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Dublin Family Law Blog

How a pour-over will works in Ohio

Thoughtful estate planning now can save your loved ones hassle and expense down the road. If you have arrived at the stage of making arrangements, you may be considering various options.

valid will is one way to convey your wishes concerning your estate. Some Ohio residents may also want to use a living trust, which can cut down on probate procedures and afford tax benefits.

Child custody: what is 'reasonable' versus 'fixed' visitation?

It goes without saying that most parents in Ohio want to raise their child in a healthy, loving and nurturing environment. So, if a parent is going through a divorce they may fear that it will threaten the stability in their child's life. Moreover, they may want to ensure that they are able to spend enough time with their child post-divorce so that they can maintain a close relationship with their child.

However, it is not always the case that following a divorce a child will spend exactly half of his or her time with each parent. Oftentimes one parent is awarded physical custody of the child, and the other parent is awarded visitation with the child. This visitation may either be reasonable visitation or fixed visitation.

Family law encompasses a wide variety of issues

Some people in Ohio may think that attorneys who practice in family law only deal with divorces. They may be surprised to hear then that family law actually encompasses a wide variety of issues. Establishing paternity, establishing child custody and child support for unmarried parents, adoptions, legal separation and obtaining protection in instances of domestic abuse all fall under the umbrella of family law.

At our firm, attorney Ross Gillespie has dedicated his career to the practice of family law. We have represented clients not only in the divorce process, but in the dissolution process when fault is not required. We also understand that, as a person's life goes on, circumstances will change. A divorce decree that worked initially may no longer reflect a party's needs later on, necessitating a post-decree modification.

Don't rush through the financial aspects of divorce

Sometimes when a couple in Dublin decides to end their marriage, both parties want to get the matter over with as quickly as possible. However, it is important to take the time to carefully address all divorce legal issues, particularly financial issues. This is because the outcome of the property division process and any award of spousal support can last for the rest of a person's life. Therefore, it is in one's best interests to make sure they understand the decisions they are making when it comes to spousal support the division of assets and debts in a divorce.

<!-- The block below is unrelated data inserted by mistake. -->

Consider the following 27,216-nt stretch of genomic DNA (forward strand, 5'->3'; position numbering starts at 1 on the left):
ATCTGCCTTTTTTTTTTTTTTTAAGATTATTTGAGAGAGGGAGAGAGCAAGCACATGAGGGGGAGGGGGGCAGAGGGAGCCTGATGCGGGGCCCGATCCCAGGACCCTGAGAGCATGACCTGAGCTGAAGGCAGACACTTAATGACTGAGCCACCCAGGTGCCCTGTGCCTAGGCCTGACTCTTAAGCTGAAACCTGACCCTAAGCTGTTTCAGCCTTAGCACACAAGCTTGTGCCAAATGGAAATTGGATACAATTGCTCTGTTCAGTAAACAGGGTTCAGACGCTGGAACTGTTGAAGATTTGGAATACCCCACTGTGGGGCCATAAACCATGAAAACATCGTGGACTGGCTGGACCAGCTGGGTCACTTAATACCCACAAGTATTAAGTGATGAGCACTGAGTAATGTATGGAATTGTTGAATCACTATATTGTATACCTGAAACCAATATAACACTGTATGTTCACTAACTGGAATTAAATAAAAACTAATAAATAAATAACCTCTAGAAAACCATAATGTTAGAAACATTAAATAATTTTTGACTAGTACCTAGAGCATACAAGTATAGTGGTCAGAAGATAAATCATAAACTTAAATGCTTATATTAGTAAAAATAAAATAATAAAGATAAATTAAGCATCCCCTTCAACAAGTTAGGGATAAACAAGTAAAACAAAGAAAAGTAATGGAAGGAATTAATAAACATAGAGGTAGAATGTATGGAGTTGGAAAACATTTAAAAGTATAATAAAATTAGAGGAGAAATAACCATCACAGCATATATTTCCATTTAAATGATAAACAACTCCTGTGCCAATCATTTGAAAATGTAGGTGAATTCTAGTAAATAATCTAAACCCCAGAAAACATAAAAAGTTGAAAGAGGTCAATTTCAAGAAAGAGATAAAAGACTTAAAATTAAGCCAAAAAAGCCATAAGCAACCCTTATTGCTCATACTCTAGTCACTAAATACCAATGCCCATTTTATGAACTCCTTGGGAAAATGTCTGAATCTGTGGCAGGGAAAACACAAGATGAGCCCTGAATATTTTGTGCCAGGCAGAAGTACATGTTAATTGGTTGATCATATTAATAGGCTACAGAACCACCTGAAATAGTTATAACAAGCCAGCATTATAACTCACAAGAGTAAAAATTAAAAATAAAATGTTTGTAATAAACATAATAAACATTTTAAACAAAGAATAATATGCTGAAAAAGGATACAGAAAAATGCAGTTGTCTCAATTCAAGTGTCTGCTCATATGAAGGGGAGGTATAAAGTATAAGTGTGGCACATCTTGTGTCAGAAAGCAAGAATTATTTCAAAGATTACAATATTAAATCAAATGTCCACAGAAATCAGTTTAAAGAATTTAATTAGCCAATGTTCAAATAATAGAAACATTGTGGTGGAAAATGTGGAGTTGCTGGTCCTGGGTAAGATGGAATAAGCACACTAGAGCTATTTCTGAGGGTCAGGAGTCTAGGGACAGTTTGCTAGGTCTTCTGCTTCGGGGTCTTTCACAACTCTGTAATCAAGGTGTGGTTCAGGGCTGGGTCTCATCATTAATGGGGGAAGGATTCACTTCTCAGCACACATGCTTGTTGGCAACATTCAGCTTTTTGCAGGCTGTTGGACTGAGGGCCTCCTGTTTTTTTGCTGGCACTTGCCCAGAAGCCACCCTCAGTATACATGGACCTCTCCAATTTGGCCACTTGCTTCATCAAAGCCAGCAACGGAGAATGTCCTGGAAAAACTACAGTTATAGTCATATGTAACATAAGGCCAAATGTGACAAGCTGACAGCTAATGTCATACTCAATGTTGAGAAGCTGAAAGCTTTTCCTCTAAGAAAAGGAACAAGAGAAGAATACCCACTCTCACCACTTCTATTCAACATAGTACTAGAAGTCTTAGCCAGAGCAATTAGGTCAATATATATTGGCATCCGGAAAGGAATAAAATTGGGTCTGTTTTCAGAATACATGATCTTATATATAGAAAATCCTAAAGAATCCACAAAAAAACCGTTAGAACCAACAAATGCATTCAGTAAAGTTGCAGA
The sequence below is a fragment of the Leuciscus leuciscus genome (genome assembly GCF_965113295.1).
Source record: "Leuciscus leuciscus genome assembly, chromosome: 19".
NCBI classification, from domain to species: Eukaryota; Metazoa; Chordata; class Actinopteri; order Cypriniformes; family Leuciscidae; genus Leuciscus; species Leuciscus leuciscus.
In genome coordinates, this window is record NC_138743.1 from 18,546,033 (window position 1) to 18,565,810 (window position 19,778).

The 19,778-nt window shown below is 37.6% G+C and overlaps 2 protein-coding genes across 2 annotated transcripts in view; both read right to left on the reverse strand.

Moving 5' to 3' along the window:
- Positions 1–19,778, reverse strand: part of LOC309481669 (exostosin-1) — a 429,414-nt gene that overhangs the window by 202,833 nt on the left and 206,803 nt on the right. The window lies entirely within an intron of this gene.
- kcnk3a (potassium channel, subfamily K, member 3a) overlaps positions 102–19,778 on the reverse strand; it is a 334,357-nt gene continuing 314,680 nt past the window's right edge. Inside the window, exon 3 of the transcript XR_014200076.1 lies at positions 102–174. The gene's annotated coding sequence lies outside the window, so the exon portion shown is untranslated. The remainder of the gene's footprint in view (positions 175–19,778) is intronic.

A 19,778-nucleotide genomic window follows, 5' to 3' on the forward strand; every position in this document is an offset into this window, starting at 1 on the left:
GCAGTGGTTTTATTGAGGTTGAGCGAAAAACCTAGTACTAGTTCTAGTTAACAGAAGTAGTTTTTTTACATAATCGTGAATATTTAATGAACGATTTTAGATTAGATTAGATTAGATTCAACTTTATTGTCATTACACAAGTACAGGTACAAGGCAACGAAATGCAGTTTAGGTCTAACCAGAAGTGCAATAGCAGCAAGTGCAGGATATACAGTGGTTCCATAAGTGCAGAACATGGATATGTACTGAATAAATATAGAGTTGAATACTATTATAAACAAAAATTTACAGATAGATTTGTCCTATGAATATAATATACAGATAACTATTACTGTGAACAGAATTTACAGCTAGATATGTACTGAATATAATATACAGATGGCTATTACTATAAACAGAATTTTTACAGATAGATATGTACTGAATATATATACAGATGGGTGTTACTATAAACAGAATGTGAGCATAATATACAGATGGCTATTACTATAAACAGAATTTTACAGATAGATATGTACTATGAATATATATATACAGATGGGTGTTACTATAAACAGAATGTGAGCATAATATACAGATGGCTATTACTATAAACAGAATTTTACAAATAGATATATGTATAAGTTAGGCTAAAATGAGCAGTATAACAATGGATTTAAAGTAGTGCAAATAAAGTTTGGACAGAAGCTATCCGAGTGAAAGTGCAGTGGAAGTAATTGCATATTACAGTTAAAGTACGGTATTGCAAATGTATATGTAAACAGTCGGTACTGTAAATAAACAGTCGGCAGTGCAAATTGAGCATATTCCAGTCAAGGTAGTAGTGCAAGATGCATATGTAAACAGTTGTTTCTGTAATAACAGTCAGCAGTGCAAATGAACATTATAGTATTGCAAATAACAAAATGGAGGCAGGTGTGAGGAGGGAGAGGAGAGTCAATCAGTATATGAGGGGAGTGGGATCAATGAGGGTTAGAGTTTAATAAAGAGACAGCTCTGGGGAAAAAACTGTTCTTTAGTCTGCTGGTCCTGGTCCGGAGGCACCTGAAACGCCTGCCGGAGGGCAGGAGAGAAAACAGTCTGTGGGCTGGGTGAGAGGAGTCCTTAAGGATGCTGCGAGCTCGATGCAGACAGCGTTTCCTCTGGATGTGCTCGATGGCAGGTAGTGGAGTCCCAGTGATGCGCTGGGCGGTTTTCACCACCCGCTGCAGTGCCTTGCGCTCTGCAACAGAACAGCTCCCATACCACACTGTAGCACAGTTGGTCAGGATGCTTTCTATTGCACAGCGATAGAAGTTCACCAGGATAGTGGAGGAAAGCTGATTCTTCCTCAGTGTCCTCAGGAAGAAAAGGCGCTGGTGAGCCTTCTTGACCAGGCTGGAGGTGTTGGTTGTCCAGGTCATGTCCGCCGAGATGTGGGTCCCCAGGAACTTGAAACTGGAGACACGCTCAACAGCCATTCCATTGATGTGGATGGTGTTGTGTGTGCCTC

First of all, when it comes to the family home many people may be tempted to fight for it, in part due to its sentimental value. However, this doesn't always make sense financially. Once you are the sole owner of the home, you are responsible for the mortgage, upkeep and taxes, all on one income instead of two.

Ohio couples looking to wed may also want to look at prenups

With all the romance weddings bring, it can be easy to have your head in the clouds, especially when you start to envision your future life with your partner. If this is the case, it may come as somewhat of a shock if your partner suggests entering into a prenuptial agreement before the wedding day arrives. After all, prenuptial agreements address the possibility of divorce, something that may seem unlikely at the time. However, the fact of the matter is that not every marriage is meant to last, so it is best for couples in Dublin, and elsewhere, to be prepared.

First, if a couple does decide to draft a prenup, they should not take the matter into their own hands. Instead, they should each retain their own attorney. A family law attorney understands Ohio divorce laws, and can advise you on your rights when it comes to drafting a prenup. This can help ensure that the final document is both fair and legally sound.

What formalities must be met when executing a will in Ohio?